DCSD, county officials work on plans for school safety

Commissioners propose additional money for more resource officers

Posted 5/24/19

Elected officials from Douglas County and the Douglas County School District met to discuss specifics surrounding school safety following the May 7 shooting at STEM School Highlands Ranch that left …

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DCSD, county officials work on plans for school safety

Commissioners propose additional money for more resource officers

Posted

Elected officials from Douglas County and the Douglas County School District met to discuss specifics surrounding school safety following the May 7 shooting at STEM School Highlands Ranch that left one student dead and eight others injured.

The discussion — held during a May 23 study session at the district's administration building in Castle Rock — came on the heels of a May 13 special work session, when the board of county commissioners discussed allocating $10 million to heighten school safety in Douglas County.

In addition to the one-time $10 million for mental health resources and school security, county commissioners proposed to members of the board of education the formation of two oversight committees — one focused on safety and protection, the other on mental health — and $3 million in annual, ongoing funds to support an additional 16 school resource officers for public, charter and private schools in Douglas County. The school district would be required to fund a 50 percent annual match, as it normally does for SROs.

“Your statutory ownership of school safety and security, paired with our history of support, leads us to believe that this is a reasonable approach and hope you will consider the opportunity we put before you today,” Commissioner Abe Laydon said to board members and DCSD administrators, including Superintendent Thomas Tucker, assistant Superintendent Ted Knight and Chief Financial Officer Scott Smith.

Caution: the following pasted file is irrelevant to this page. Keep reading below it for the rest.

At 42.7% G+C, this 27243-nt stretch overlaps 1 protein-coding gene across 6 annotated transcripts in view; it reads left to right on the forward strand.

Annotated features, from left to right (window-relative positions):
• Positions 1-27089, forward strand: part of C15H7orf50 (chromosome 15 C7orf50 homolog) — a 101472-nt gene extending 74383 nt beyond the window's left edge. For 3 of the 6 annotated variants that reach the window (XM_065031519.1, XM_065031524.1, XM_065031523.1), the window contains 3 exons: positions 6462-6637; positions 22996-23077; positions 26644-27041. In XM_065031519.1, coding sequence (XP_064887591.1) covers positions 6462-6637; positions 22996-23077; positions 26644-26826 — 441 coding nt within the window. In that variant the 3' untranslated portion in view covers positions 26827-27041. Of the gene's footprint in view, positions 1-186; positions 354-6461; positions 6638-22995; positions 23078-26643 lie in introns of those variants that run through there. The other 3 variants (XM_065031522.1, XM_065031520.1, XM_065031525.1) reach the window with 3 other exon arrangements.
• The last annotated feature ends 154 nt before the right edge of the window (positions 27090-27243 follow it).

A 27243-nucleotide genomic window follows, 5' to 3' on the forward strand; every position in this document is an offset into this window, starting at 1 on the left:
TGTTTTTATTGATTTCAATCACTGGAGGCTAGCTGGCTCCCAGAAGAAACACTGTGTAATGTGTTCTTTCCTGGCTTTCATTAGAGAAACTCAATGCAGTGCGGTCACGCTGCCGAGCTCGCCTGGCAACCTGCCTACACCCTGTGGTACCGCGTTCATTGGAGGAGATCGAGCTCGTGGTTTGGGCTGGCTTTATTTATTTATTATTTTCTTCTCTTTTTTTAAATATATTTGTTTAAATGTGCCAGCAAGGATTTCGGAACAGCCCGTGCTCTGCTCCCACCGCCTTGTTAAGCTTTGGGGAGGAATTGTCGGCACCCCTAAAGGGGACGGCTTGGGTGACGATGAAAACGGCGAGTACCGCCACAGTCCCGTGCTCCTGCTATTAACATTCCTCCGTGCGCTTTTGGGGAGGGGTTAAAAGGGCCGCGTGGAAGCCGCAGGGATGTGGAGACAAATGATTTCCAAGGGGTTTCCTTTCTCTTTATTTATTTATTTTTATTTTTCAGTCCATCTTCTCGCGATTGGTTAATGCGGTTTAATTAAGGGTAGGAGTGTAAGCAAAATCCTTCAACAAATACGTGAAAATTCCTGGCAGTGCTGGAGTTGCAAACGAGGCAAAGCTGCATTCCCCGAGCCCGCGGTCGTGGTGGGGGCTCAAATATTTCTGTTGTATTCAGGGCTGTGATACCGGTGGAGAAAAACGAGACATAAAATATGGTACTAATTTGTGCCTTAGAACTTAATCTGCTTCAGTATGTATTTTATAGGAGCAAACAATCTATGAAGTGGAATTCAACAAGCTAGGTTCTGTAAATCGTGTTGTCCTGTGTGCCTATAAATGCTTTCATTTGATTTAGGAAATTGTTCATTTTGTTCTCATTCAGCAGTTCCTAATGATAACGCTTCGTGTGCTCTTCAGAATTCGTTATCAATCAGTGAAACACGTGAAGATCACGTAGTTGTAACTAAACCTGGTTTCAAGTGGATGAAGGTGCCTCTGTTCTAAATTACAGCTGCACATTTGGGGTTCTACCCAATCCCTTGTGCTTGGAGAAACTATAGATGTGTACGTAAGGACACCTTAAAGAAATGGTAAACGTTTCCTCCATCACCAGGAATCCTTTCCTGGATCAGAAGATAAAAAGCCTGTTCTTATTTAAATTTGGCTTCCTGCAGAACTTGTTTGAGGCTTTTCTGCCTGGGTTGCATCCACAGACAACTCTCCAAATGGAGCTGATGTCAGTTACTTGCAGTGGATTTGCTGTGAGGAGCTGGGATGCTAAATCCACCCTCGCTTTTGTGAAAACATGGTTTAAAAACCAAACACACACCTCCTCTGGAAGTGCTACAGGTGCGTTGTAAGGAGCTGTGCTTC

The decision to dedicate additional funding to school safety was scheduled to be formally considered at a May 28 board of county commissioners meeting starting at 2:30 p.m. in the Commissioners' Hearing Room, 100 Third St., Castle Rock. 

While school board members expressed appreciation for the commissioners' proposal, they also raised concerns. Above all, there needs to be a common vision, school board President David Ray said.

“My hope would be that as community leaders we would work with experts to get a clear vision of what is safety in schools,” Ray said.

The May 23 study session kicked off with a roundtable discussion among DCSD school board members and administrators on school safety.

In the past five years, the district has doubled its funding for security and mental health resources, according to Smith. In the 2011-12 school year, $2.3 million was spent on security, whereas next year $5.7 million is budgeted. The mental health department, which four years ago had 200 employees and $16 million in funding, will see 370 employees and $31.5 million next year.

School board members agreed that mental health is a top priority. Options weighed were implementing one universal mental health program versus allowing each school to implement a program of its choice. Sources of Strength, a suicide-prevention program, was used as an example.

“I don't believe systemically we even have a shared definition of bullying,” said Sid Rundle, principal of Cresthill Middle School in Highlands Ranch.

Knight pointed out that implementing new programs means more resources and costs. Another cost-prohibitive option is SROs, which board members agree are an effective tool because of the positive relationships formed with students.

Less-favored options were target hardening, such as installing metal detectors and hiring armed personnel, which is currently against district policy. Staff members raised the question of the appearance of safety versus actual safety.

Knight said using metal detectors would be similar to “going through an airport.” To be effective, they would have to be manned at all times and all other entryways to a building would have to be secured.

Mental health leaders in the district agreed that hiring armed personnel would be detrimental to students' mental wellbeing.

“From a psychological point of view, I can see it being very traumatic for young students to see multiple people in their buildings that they don't know carrying guns,” Stephanie Crawford-Goetz, mental health director, said.

The goal of the study session was to brainstorm how the district could enhance, improve and build on what it has in place. Board members agree that planning for improved school safety and security requires “thoughtful deliberation.”

“We are running a marathon,” Ray said. “Not a race.”

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